The American Aftermath

“Those days might be gone


-Louder Than Ever by Daughtry.

It’s crazy to think I returned from the USA over four months ago now. Everything that happened out there still seems like yesterday to me. I miss my American friends more than time would ever allow me to convey in actions and words. I’d like to say that summer came and went. But it dragged. A very long four months, five months out of full time education.  I had three friends (Maddie, Jana and Anthony) that I made in the USA come and visit me in the summer which I really appreciated. It was so wonderful to show them around the beauty that is Britain and introduce them to the infamous characters of my stories, known as my friends.

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A Season of Change.

After a month or so of being back in my native country, reverse culture shock really took its toll on me. It wasn’t anyone’s fault, I guess I should blame myself if anyone since I was the one that made these concrete attachments to people I wouldn’t be able to hug again for a really long time. I became introverted in my own routine, desperately hoping that time would heal the gap in my chest. I’d go to work and then come home and watch Netflix and sometimes going to the gym. It’s hard to explain to people that haven’t lived in another country before but in all honesty, I was embarrassed about the way I was feeling. I didn’t ignore my friends or refuse to hang out with them though, I might add. There’s a stark difference between needing to be alone and being rude. I spent a lot of time in my bed but I wouldn’t say that was because I was depressed. I always climb into my bed wherever I am and sit there. It’s a comfort zone for me because it keeps me warm and not many things make me more miserable than being cold. Jealous isn’t the correct adjective here but although I was happy to see the friendships I’d created between various friends bloom into genuinely beautiful connections, I couldn’t help but feel sad. I wouldn’t be able to join in or hang out with them and it left me with a hollow feeling of sorrow in my chest. Should I talk to a doctor? Was this normal?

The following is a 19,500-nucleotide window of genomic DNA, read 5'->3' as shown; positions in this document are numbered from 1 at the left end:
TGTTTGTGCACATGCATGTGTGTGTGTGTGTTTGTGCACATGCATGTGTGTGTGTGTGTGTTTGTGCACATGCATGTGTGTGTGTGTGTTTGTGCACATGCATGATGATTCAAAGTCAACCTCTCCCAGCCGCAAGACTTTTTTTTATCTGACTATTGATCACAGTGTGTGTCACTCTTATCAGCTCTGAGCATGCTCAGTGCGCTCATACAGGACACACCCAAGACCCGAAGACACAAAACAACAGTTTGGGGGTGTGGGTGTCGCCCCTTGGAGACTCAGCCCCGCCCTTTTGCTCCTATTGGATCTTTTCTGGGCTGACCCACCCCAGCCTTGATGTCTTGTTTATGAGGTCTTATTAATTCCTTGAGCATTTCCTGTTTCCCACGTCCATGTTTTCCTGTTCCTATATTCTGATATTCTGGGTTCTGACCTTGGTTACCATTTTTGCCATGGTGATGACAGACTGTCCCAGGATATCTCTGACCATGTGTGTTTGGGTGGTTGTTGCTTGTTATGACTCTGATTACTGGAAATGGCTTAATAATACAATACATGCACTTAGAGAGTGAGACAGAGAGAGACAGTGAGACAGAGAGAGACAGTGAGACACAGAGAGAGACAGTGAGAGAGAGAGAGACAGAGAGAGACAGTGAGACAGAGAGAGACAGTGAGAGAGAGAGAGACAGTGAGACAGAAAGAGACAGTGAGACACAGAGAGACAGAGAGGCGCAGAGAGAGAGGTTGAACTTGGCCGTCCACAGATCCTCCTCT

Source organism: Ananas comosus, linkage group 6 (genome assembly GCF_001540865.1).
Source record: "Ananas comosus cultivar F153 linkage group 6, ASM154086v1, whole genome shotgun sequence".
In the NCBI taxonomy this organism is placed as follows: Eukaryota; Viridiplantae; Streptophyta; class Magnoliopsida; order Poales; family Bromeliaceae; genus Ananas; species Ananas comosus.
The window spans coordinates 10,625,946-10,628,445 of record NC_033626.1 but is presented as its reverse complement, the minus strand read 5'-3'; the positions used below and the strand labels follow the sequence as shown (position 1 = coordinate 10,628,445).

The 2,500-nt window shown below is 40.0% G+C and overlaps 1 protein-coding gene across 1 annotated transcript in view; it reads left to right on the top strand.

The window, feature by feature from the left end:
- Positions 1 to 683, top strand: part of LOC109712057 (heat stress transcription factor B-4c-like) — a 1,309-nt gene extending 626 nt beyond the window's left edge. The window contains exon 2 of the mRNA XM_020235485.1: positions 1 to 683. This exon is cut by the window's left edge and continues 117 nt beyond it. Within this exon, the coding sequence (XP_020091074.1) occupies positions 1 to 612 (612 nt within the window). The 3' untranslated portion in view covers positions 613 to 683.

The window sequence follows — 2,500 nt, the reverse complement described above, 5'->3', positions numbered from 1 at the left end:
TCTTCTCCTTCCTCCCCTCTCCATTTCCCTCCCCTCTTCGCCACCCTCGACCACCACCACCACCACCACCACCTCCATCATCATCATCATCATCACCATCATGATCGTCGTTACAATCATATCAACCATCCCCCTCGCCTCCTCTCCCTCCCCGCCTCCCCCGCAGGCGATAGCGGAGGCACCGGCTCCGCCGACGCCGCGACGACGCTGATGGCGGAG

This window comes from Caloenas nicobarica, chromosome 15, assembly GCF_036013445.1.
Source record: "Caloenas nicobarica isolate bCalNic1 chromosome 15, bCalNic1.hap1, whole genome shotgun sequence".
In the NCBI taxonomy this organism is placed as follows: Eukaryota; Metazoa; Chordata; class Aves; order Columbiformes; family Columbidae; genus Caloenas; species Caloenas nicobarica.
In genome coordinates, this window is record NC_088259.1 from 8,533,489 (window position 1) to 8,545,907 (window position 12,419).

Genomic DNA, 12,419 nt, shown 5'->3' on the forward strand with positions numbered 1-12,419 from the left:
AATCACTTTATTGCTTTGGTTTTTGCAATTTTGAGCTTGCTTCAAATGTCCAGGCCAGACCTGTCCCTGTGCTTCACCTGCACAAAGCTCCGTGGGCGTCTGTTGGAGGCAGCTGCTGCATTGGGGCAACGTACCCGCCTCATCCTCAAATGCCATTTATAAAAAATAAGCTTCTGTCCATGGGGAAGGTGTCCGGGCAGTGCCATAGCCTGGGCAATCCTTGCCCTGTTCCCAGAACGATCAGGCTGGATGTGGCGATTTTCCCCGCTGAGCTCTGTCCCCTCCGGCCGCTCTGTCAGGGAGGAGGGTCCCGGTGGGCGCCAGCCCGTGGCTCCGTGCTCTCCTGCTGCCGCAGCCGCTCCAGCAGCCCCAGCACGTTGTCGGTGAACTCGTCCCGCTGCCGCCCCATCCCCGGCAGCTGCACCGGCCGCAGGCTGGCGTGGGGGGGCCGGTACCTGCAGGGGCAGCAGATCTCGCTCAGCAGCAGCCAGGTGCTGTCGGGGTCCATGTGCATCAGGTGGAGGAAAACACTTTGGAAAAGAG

Being stuck in the endless emptiness was unbearable, I was almost isolated by my adventures and experiences of my time abroad. I tried to bridge the gap by sending my friends inexpensive British themed parcels. Everywhere I went I’d see something I wanted to send to Taylor and Madison. It was a chance to show them snippets of my culture and lifestyle. I enjoyed doing it. I like making people happy. What’s the point in working for a living if you can’t enjoy it every once in a while? But even as September rolled around, I just couldn’t shake the feeling I was having. I felt like I had one leg on each side of the Atlantic but didn’t belong to either side. Again it wasn’t anyone’s fault. I was stuck in an emotion, moment, time and I hoped with all my mite that being back at Keele would allow the ‘exit wounds’ ( to scab over and heal. People told me my friendships across the pond would simmer down with time and some did, but the ones that mattered stayed intact. I made some new friends in my hometown via social media and really enjoyed hanging around the employees of my dad’s business. Katrina has a season ticket at Leicester too so game day became more fun texting each other throughout the game and then waiting with our families at the end to meet the players. I would talk online a lot with Taylor and Erin and it was cathartic at the best of times. I began to work on myself physically by seeking physiotherapy for the existing problems in my shoulder and knee. I later learned that I also had problems in my Achilles Tendons so I decided to learn what it was like to be without a gym membership after seven years of having one.

Back in the Keele Bubble.

I was really excited to get back to Keele. My ongoing and continually growing health problems had taken a serious hacking on my confidence and it didn’t matter how may ‘likes’ a selfie would attain or the matches I got on tinder, my confidence tree was in need of TLC and I needed to find a sense of purpose immediately; not to mention an answer to the million pound question ‘what happens after Keele?’ Initially it was great being back. I was so excited to see all these people again from first year and having people shout happily “OMG ITS LISA BERRIE!” in the student union on nights out or come up to me like “you’re the American Lisa Berrie aren’t you? I’ve been dying to meet you, I follow you on Instagram” gave my confidence tree a huge chunk of nourishment. Being back at Keele gave me a homely and familiar feel but there were many moments where I was constantly reminded of my absence from second year. Everyone had new friends and although I’ve no problem talking to people, slotting back in was easier said than done. Still I couldn’t shake the feeling. After I’d talked to people about my time in the USA, I had nothing new to say. I was boring. I spent a lot of time with Marcus and although he admitted he didn’t understand how I felt, he captured it perfectly when he said “it must be hard though, those people were like your friends and family out there since you didn’t have a family out there.” That’s exactly it I thought, a double whammy of loss in some respects.